Hello Spanish Lovers!
My Spanish verb phrase of the day is hacer falta.
Hacer falta means to need; to be necessary; to miss.
Here is an example:
Me hace falta un suetér caliente para este clima. (I need a warm sweater in this climate.)
The sentence structure required by hacer falta is quite different than what you may be used to. You may need to take a deep breath and center yourself before you read on. If you are a native English speaker, things are going to get a little challenging.
The Spanish do not say: I need a warm sweater in this climate. What they do say is: A warm sweater is necessary for me in this climate. It sounds so awkward in English, doesn’t it? The passive voice is being used here. If we wanted to use the passive voice in English, we might say: A good sweater is necessary for me to stay warm in this climate. Way too complicated, don’t you think?
But, let’s look at the English translation of this particular sentence: A warm sweater is necessary for me.
Subject = a warm sweater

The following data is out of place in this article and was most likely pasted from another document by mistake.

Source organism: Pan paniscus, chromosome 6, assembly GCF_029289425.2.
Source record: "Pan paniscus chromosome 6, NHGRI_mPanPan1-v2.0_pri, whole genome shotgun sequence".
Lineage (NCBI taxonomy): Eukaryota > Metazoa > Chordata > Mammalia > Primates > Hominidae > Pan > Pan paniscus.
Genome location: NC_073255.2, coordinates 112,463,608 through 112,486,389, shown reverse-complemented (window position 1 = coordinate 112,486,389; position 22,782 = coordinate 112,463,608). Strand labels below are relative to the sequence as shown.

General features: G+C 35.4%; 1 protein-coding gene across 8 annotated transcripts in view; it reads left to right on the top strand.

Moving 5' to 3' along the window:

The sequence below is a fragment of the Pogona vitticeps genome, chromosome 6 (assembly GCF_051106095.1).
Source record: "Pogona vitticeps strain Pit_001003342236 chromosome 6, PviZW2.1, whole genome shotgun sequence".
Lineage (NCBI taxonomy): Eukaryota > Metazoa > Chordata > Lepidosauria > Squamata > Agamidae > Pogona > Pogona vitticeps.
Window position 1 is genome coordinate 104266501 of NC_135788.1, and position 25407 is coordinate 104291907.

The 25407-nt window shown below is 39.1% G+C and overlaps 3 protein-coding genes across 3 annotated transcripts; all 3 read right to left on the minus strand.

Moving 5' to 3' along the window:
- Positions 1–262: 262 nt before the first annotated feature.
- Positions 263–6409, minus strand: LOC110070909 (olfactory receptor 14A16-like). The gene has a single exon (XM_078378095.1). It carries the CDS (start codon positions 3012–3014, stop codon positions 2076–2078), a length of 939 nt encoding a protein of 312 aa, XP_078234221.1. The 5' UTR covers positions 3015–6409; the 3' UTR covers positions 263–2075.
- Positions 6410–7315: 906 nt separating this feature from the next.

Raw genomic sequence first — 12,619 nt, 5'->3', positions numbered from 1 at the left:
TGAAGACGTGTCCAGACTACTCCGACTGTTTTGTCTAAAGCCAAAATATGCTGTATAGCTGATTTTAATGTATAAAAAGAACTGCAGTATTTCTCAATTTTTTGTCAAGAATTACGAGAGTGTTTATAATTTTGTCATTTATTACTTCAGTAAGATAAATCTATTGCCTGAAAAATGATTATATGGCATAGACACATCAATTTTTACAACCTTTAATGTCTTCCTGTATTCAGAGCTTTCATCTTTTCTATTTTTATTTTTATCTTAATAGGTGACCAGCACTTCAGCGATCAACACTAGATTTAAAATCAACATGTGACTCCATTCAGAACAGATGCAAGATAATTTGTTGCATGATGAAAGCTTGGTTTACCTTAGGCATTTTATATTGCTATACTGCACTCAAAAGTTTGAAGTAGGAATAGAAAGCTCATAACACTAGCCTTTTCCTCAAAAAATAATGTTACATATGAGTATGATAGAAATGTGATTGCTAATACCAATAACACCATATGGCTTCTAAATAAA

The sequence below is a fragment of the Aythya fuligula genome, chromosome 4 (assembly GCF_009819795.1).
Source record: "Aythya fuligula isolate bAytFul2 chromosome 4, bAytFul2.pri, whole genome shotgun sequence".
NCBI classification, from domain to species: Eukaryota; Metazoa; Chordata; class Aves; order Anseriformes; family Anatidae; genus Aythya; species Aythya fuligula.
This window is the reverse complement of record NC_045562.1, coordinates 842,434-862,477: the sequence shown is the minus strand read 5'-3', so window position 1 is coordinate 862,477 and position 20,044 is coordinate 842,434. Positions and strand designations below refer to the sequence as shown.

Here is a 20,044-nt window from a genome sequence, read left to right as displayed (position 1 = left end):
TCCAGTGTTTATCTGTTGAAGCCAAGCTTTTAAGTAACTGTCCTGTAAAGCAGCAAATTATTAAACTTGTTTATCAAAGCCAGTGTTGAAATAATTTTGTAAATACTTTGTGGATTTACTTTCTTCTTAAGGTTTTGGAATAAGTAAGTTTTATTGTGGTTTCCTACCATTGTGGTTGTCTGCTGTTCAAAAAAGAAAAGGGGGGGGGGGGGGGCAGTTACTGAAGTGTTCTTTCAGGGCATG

Verb ( in the passive voice) = is necessary
Indirect Object = (for) me
Notice that this indirect object occurs in a prepositional phrase = (for me)
Now, let’s break down the grammatical components of this sentence in Spanish: Me hace falta un suéter caliente.
The first thing that you have to know is that the verb hacer in the grammatical construction hacer falta is used in the third person. In this case, it is the third person singular, which is hace.
The second thing that you need to know is that hacer falta absolutely requires an indirect object pronoun. Very often, with this verb phrase, the sentence will start with the indirect object pronoun.
Indirect object pronoun = me (for me)
Verb Phrase = hace falta (is necessary)
Subject = un suéter caliente (a warm sweater)
The literal translation is: For me is necessary a warm sweater.
You may also see this sentence in a slightly different form. Instead of: Me hace falta un suéter caliente, you might see: A mí me hace falta un suéter caliente. A mí signifies to me or for me. It adds emphasis to the sentence, that is to say, it uses the words for me to put stress on the word me. A mí is a prepositional phrase that adds emphasis to the indirect object which is me.